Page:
“I’m struck by the work of some of the anti-globalization protesters, which has been admirably out-of-the-tunnel in terms of motivation, but naively ill-informed about how the world economy works.” Economist Paul Seabright on how human beings developed a complex system of cooperation and specialization between unrelated individuals.
“Every German schoolchild knows the tales of German atrocities. But in England, Prince Harry parties with a swastika arm band.” Matthias Matussek wonders whether the time has finally come for the British to re-evaluate their stance.
Not entirely sure how cryptography works? This document’s two chapters, The Basics of Cryptography and Phil Zimmermann on PGP, will tell you what you need to know.
ftp.pgpi.org (PDF file, 1007 kb)
“The Power of Nightmares – first screened in Autumn 2004 and repeated this week on BBC2 – questions whether the threat of terrorism to the West is a politically driven fantasy and if al-Qaeda really is an organised network.” Read producer Adam Curtis’ responses to comments from viewers around the world.
“Last week, my laptop died a sudden, spectacular death-by-drowning, as a full cup of coffee poured into its keyboard.” John Locke reflects on the importance of having an effective backup strategy.
“While conventional wisdom assumes entrepreneurs have great risk tolerance compared to the rest of us, we consistently found that they aren’t really that different. In some cases, they’re even more risk averse.” Researcher Brian Wu finds overconfidence to be the vital ingredient.
Was Ross Perot right in suggesting that NAFTA would result in a “giant sucking sound”, with US jobs fast disappearing over the border to Mexico? Or did the number of jobs increase after NAFTA went into effect? Thomas Sowell is in search of the facts.
Joe Brockmeier explains how Slackware initialises services, what the various runlevels are and how to add or remove services from the default install.
Matthew Trow shares his sense of excitement about the release of Slackware 10.1 and tells why Slackware remains his preferred Linux flavour.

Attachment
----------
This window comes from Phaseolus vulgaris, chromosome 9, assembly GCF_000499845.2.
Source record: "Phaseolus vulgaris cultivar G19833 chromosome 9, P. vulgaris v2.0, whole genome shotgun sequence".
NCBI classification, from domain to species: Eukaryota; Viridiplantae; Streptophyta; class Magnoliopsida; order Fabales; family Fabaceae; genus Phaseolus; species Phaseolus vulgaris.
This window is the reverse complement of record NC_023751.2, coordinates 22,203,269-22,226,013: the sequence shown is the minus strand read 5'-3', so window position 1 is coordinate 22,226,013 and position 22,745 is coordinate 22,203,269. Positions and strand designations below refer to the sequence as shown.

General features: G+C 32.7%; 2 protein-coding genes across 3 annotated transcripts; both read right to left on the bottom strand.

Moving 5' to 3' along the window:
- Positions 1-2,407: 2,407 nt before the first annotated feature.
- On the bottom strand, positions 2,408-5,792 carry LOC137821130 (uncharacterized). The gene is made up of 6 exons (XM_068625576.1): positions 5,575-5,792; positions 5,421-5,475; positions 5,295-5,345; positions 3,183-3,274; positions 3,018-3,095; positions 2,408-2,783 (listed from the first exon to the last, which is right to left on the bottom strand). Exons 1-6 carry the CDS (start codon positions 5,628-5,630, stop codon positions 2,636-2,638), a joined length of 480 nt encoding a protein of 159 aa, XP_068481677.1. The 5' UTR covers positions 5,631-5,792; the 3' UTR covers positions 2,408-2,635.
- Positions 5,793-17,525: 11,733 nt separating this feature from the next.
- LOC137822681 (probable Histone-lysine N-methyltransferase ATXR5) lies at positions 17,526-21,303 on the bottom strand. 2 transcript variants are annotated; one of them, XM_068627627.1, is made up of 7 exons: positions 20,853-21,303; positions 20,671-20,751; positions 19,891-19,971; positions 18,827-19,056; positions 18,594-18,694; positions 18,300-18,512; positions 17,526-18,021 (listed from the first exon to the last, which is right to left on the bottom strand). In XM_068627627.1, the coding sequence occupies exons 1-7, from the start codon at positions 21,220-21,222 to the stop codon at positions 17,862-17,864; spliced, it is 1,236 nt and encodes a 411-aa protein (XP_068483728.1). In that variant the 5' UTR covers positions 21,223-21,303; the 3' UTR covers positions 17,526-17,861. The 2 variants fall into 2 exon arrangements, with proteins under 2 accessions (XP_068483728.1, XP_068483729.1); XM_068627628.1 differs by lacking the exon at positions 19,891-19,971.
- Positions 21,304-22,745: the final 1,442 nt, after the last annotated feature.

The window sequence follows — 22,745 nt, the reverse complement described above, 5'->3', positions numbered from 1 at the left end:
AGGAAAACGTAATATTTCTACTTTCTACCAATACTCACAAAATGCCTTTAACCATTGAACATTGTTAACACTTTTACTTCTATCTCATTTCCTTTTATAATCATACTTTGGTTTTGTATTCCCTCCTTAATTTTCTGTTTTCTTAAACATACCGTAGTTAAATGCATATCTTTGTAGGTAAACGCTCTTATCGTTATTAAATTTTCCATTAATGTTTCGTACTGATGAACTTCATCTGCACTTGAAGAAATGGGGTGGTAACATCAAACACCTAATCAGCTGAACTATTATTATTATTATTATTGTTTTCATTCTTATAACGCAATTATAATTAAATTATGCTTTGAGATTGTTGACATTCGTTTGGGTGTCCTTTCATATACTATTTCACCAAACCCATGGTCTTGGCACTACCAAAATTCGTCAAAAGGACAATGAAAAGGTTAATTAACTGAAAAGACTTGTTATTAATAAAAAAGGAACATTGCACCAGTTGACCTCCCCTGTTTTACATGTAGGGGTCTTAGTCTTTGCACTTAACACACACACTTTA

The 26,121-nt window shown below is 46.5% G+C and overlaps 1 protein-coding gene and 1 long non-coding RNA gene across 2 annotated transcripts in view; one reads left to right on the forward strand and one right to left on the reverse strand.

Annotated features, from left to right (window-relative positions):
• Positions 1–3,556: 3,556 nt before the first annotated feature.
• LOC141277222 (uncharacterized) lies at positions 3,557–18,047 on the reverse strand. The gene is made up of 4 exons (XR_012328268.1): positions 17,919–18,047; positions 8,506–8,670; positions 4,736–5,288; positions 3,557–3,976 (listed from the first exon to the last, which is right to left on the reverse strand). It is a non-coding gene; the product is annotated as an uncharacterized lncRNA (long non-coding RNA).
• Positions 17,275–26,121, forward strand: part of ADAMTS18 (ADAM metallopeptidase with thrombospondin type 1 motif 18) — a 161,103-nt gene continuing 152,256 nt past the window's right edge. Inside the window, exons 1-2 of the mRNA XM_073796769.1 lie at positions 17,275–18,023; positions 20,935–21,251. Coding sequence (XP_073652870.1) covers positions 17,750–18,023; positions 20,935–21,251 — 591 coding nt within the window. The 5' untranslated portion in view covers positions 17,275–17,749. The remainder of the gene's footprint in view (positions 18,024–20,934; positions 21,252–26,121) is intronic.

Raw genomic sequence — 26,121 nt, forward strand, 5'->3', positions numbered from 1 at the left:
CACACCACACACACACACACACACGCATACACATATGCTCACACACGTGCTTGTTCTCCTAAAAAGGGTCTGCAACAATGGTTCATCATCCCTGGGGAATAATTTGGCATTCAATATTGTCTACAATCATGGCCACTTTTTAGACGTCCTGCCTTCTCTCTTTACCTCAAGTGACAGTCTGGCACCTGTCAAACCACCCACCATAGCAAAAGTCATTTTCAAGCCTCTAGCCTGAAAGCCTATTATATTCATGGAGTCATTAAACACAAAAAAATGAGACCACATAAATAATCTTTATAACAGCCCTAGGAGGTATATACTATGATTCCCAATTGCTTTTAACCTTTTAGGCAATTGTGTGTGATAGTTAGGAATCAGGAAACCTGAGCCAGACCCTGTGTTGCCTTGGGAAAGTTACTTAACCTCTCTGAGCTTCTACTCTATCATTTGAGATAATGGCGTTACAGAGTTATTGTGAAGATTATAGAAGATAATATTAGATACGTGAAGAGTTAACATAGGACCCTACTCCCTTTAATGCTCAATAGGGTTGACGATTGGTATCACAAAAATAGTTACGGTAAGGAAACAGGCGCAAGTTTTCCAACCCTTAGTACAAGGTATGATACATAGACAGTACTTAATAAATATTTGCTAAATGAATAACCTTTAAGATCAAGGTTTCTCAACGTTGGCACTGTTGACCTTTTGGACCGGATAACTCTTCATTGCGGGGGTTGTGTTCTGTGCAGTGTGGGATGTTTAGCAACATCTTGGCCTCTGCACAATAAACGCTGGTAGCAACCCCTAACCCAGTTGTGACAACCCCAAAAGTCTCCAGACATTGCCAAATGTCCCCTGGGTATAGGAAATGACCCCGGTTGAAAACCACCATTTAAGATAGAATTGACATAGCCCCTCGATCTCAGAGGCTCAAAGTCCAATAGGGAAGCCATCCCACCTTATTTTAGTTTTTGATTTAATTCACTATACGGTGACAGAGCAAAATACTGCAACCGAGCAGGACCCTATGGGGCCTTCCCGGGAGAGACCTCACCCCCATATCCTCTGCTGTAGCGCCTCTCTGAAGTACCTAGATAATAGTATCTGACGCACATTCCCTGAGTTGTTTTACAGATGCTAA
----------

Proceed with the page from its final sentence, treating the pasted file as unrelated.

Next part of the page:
“If everything we did had to be absolutely safe, risk-free, proven to have no adverse outcomes for anyone or anything, we’d never get anywhere.” Professor Sir Colin Berry talks to Brendan O’Neill on why the precautionary principle is making life more dangerous for all of us.
“Once I tried the full distro, I never looked back.” Michael Stibane explains why he is happy using Slackware.
“It’s hard to justify the expense of £90 to £150 per computer a year to run software that’s definitely no better than the free alternative.” Chris Johnston reports on why OpenOffice.org could loosen Microsoft’s grip on UK schools.
The journalist Sean Langan spent the months from November 2003 to February 2004 in Iraq filming a documentary to be broadcast on BBC television. In this interview he talks about the making of the programme.
What a monumental waste of time. You have been warned…
“Caring about truth means that you have to be open to the possibility that your own beliefs are mistaken. It is a consequence of the very idea of objective truth.” An article by Michael Lynch.
“Little understood by the outside world, the community of Linux programmers has evolved in recent years into something much more mature, organized, and efficient. Put bluntly, Linux has turned pro.” Steve Hamm takes you on a tour of what has become the Linux phenomenon.
“The president and his speechwriters have yet to confront the tension between their rhetoric about freedom, which is universally popular, and their practice of projecting US firepower, which is resented in equal measure.” Former Foreign Secretary Robin Cook on the day George Bush began his second term in office.
“I don’t want people reading my mail.” Roy Hoobler explains how to use KGPG for email and file encryption under KDE.
“It sounds like science fiction, but it’s true.” Andrew Bomford first published this article in November 1999. Will matters have improved since then?
Academics warn of an increasing divide between those able to pay for online educational content and those who are not.